Review of the National Cancer Institute's Acquisition and Screening of Plant Extracts

HRD-80-53: Published: Feb 28, 1980. Publicly Released: Mar 28, 1980.

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The National Cancer Institute's (NCI) goal is to develop the means for reducing the incidence, morbidity, and mortality of cancer. In 1972, NCI established the National Cancer Program. The Division of Cancer Treatment, the main organizational component of the cancer program, became responsible for coordinating cancer treatment research within NCI. The major emphasis in cancer treatment research is searching for antitumor drugs and developing and improving combined methods of therapy using drugs singly or in combination with other forms of therapy, including surgery and radiotherapy. The Developmental Therapeutics Program (DTP), a subdivision of the Division of Cancer Treatment, administers the search for new anticancer agents. DTP acquires various chemicals and natural products for evaluation as potential sources of new cancer treatment drugs. These may be of synthetic origin or come from microbiological, plant, and animal sources. A review of the DTP research program was undertaken which focused on the activities within two branches: (1) the Natural Products Branch (NPB), which arranges for acquiring plants; and (2) the Drug Evaluation Branch (DEB), which is responsible for screening new agents for anticancer activity. NPB arranges for worldwide collection of plants. Collections are made primarily under an interagency agreement with the Department of Agriculture (USDA) which obtains about 90 percent of its collections from contract suppliers in about 60 countries and the remainder from USDA personnel throughout the world. Other sources include a contract with the University of Hawaii and occasional submissions from research institutions, interested scientists, and universities. DEB is responsible for screening new materials to identify those that can kill cancer cells. Screening is performed in two phases: (1) a prescreen to identify any compounds with the potential to kill cancer cells; and (2) the detailed screening process which further analyzes those compounds identified in the prescreen.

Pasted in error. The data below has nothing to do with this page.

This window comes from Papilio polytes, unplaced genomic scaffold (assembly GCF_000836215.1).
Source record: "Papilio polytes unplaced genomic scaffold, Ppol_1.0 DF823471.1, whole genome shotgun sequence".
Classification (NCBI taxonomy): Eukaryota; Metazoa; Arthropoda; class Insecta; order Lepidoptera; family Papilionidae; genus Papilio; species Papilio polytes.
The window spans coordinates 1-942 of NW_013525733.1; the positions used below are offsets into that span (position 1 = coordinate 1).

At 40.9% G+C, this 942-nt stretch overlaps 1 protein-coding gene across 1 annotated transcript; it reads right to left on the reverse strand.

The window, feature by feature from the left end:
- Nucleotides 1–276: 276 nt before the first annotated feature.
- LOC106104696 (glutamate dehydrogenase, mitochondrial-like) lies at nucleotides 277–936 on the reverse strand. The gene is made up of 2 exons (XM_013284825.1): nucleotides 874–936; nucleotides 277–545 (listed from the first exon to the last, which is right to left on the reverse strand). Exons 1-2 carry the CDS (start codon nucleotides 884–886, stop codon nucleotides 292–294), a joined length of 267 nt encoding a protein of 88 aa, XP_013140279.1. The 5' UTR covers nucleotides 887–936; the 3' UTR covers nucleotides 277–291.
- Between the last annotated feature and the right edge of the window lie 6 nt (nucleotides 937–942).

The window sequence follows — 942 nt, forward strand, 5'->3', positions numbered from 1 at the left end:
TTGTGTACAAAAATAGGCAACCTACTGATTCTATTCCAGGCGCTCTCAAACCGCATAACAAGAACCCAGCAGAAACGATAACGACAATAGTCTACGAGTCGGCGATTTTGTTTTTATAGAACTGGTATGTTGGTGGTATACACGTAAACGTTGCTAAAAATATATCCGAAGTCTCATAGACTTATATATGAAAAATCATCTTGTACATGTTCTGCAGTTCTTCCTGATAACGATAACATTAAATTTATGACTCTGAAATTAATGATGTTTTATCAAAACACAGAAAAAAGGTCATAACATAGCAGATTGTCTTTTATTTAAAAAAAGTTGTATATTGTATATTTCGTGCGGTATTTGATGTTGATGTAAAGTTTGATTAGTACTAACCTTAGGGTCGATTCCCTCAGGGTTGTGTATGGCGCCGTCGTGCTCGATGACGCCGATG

In 1977, DTP found substantial duplication in the plant program because of lack of controls over activities of collection contractors. Some duplication of plants is acceptable if they are collected in different seasons or from different countries because plants' chemical composition may vary based on those factors. However, NPB determined that 60 percent of the plants being collected were identical to plant species already collected and screened. To improve this situation, NPB established a control system designed to limit the repetitive collecting of plant species. The categorization process of this system allowed NPB to categorize, as not wanted, samples which came from only one country. This process should be modified so that plants are not categorized as not wanted until samples have been screened from two or more countries. By assuring that samples are obtained from two or more countries before a plant is categorized as not wanted, the chances of missing plants with anticancer potential would be reduced. NPB should review the list of 67,000 plants categorized as not wanted and reinstate those plants collected from only one country. On the other hand, DEB believes the development and application of better in vitro test systems prescreens, which test for the cell-killing ability of an extract and uses human cells grown in culture media, would identify a greater number of compounds. These screens can be designed to detect compounds with specific biochemical activities which cannot be detected by the current screens and should also be less costly.

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